Shattered is a classic novel from Dick Francis, one of the greatest thriller writers of all time.
Cheltenham Races, New Year's Eve. Gerard Logan witnesses the death of his close friend, jockey Martin Stukely, after a fall from his horse. In the aftermath, Gerard is left to pick up the pieces - including a mysterious unmarked videotape that Martin secretly left him.
But before Gerard gets to watch it, the videotape is stolen.
And soon further crimes against Gerard and those close to him start to occur. What was on the missing videotape? And why are the attacks continuing?
In order to stay alive, Gerard needs to keep one step ahead of his enemies and uncover the truth - before his livelihood and everything he loves is shattered for good.
Packed with intrigue and hair-raising suspense, Shattered is one of the many blockbuster thrillers from legendary crime writer Dick Francis. Other novels include the huge bestsellers Dead Heat, Under Orders and Silks. The Dick Francis legacy continues through his son Felix Francis: Refusal is his latest novel, following Bloodline and Gamble.
Praise for the Dick Francis novels:
'The narrative is brisk and gripping and the background researched with care . . . the entire story is a pleasure to relish' Scotsman
'Dick Francis's fiction has a secret ingredient - his inimitable knack of grabbing the reader's attention on page one and holding it tight until the very end' Sunday Telegraph
'Still the master' Racing Post
'The master of suspense and intrigue' Country Life
Dick Francis was one of the most successful post-war National Hunt jockeys. The winner of over 350 races, he was champion jockey in 1953/1954 and rode for HM Queen Elizabeth, the Queen Mother, most famously on Devon Loch in the 1956 Grand National. On his retirement from the saddle, he published his autobiography, The Sport of Queens, before going on to write forty-three bestselling novels, a volume of short stories (Field of 13), and the biography of Lester Piggott.
Dick Francis died in February, 2010, at the age of 89, but he remains one of the greatest thriller writers of all time.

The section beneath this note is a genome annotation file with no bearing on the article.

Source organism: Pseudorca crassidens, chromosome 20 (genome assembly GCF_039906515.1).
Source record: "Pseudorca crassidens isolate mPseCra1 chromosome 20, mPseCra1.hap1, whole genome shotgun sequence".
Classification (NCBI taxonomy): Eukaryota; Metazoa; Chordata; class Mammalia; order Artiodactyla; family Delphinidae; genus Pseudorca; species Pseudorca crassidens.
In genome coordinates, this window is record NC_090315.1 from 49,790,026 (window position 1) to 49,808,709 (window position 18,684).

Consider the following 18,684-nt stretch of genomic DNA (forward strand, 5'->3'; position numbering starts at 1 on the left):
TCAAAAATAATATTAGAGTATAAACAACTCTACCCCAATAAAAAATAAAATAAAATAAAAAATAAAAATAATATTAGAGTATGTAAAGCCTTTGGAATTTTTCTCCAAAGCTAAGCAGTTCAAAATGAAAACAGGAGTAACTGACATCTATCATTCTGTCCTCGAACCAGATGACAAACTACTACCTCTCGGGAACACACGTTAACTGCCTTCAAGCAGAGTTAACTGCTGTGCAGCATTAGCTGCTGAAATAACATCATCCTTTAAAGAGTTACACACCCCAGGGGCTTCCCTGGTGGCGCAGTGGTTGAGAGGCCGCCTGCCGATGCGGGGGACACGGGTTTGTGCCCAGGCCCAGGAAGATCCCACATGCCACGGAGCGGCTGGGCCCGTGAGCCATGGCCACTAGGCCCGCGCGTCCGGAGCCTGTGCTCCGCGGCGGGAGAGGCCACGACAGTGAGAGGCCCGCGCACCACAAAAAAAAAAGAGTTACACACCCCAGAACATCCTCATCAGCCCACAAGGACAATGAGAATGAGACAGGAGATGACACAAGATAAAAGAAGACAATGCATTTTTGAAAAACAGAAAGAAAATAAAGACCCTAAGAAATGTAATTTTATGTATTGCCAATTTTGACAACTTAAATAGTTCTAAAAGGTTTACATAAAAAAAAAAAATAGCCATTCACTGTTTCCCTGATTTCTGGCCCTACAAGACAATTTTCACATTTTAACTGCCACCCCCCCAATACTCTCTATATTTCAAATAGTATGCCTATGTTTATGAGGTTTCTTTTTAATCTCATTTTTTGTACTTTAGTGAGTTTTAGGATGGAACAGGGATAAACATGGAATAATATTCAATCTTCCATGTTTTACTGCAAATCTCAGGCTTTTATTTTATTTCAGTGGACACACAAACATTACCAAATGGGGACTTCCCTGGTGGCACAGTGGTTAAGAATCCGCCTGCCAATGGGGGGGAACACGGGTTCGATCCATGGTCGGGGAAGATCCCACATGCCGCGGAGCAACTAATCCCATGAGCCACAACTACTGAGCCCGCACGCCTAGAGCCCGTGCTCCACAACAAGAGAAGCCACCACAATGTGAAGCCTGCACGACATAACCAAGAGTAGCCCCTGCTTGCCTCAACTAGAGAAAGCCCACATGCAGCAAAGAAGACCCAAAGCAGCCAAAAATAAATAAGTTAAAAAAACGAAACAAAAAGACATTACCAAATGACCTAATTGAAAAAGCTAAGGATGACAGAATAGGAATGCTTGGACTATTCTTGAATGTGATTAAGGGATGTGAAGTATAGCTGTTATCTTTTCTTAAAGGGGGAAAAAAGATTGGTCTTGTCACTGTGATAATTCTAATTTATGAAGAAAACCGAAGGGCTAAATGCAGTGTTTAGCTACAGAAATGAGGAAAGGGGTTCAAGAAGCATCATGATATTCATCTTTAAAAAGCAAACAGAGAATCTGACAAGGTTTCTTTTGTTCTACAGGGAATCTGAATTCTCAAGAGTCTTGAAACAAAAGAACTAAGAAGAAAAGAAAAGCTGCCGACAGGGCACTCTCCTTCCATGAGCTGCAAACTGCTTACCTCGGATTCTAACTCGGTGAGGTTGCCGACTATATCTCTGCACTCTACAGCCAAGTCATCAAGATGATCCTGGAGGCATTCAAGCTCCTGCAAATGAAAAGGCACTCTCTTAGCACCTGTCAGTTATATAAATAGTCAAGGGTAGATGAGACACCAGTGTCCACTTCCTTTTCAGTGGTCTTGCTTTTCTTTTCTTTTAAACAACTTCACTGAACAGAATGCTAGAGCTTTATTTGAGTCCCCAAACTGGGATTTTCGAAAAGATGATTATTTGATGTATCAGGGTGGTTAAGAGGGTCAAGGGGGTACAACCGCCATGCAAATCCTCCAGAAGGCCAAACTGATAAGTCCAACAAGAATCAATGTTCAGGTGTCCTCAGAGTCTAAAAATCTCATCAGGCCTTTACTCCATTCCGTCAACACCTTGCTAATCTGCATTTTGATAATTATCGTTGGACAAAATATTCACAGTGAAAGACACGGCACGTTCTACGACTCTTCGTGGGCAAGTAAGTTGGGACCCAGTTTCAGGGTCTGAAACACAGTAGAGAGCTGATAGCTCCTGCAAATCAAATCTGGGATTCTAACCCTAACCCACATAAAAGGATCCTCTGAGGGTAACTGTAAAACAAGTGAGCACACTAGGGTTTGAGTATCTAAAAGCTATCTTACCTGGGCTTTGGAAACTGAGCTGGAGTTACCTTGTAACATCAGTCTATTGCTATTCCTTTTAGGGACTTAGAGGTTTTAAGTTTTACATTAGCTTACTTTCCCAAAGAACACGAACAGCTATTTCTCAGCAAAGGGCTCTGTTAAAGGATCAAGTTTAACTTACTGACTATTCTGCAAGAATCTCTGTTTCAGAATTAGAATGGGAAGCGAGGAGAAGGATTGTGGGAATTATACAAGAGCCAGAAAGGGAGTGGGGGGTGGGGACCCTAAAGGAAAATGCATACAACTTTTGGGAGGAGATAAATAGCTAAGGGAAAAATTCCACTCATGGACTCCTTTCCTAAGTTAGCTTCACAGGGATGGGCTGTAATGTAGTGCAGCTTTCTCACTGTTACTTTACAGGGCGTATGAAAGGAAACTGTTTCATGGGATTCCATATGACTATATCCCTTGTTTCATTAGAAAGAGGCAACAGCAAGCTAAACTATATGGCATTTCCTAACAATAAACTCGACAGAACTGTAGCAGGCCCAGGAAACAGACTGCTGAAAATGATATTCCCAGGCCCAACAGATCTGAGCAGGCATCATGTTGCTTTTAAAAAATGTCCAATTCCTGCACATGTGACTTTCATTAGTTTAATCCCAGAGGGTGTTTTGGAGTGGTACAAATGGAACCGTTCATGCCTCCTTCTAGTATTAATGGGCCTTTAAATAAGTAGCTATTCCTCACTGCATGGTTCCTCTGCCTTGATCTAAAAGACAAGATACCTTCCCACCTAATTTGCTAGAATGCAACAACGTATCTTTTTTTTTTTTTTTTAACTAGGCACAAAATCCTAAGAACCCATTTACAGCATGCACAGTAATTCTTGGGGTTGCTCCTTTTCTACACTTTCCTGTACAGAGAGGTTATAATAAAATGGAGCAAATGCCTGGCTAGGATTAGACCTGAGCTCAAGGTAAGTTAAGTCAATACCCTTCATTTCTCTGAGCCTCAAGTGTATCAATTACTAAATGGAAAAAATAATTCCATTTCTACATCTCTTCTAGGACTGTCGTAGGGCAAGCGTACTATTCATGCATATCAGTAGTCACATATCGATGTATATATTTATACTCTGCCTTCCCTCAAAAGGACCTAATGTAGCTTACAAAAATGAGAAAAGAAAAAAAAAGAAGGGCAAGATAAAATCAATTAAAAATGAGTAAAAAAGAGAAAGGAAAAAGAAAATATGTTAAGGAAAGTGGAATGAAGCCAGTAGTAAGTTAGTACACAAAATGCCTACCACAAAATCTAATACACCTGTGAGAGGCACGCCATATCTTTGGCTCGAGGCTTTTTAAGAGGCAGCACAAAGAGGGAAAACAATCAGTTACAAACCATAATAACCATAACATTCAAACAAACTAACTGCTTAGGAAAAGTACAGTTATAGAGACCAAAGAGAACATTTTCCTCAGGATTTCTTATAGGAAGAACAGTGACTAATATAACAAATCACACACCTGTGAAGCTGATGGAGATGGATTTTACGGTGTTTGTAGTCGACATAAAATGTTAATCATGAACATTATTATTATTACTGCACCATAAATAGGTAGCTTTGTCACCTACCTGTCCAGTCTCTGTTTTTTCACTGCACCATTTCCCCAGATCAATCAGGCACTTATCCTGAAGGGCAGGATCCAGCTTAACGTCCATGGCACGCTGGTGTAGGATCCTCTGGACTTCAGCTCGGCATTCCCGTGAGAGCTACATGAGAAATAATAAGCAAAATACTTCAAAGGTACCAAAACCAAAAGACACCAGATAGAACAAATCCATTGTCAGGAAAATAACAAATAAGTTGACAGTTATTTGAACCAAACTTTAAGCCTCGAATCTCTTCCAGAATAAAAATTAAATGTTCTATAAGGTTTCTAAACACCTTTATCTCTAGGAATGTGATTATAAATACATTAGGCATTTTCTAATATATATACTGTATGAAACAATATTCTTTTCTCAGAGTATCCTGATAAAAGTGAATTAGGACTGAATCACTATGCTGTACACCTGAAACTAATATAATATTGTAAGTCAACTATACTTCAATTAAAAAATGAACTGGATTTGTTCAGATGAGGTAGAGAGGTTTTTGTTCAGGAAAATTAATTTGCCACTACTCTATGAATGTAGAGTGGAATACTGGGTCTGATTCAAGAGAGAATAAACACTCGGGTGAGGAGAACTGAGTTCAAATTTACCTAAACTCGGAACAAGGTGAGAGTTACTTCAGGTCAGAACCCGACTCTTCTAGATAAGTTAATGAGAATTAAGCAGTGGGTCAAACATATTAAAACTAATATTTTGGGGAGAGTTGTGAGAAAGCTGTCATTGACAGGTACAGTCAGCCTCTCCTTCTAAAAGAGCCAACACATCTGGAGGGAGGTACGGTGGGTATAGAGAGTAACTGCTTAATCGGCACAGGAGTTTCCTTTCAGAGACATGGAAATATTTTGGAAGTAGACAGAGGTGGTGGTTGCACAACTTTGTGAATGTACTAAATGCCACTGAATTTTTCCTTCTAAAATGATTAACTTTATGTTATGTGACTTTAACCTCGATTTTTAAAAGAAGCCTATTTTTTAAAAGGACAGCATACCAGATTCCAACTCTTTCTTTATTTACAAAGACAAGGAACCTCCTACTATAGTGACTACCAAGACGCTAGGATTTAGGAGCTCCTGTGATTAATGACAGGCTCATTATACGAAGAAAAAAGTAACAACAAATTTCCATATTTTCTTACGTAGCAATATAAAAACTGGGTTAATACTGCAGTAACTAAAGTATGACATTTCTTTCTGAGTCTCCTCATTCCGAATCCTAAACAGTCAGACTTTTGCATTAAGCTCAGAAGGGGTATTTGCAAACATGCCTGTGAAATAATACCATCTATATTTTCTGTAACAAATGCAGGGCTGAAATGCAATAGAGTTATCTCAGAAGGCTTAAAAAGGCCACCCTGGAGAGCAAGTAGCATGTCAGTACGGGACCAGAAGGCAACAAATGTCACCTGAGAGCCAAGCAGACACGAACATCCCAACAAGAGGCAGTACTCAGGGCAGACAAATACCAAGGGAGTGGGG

Francis's latest may be one of his less memorable rides, but even at 80, the old master proves he can still go all out in the final stretch. The hero here is Gerard Logan, a dashing English bachelor who owns and operates his own glassblowing shop in a charming village in the Cotswolds, popular with other artisans and tourists. Logan's problem is that his good friend, jockey Martin Stukely, gave him a videotape shortly before dying in a fall during a steeplechase at Cheltenham racetrack. That videotape is now missing, stolen by a tall, bearded gent who made off with it while Logan's back was turned. Now, a crew of thugs wants the tape. They are led by the cruel, aptly named Rose Payne, a ruthless bookmaker who knows what's on the tape--medical breakthrough secrets worth millions--and will do anything to get it. Logan tries to reason with Payne, saying he no longer has the video, and besides, he doesn't even know what it contains. But Rose won't give up. She and her crew beat up Logan on several occasions, viciously trying to break his wrists so he can no longer practice his craft. Logan, no slouch when it comes to payback, finally mounts an all-out defense that includes not only physical reprisals, but also a crafty recovery of the missing object. Francis's 41st novel (To the Hilt; 10 Lb Penalty; etc.) lacks the pounding drive of his best efforts, and several elements of the plot are hard to swallow without cutting the author a lot of slack. Yet the spirited repartee, cleverly laid cues, infectiously likable characters and bang-up finale are all vintage Francis, and the fascinating glimpses the novel furnishes into the glassblowing trade are a bonus. 300,000 first printing.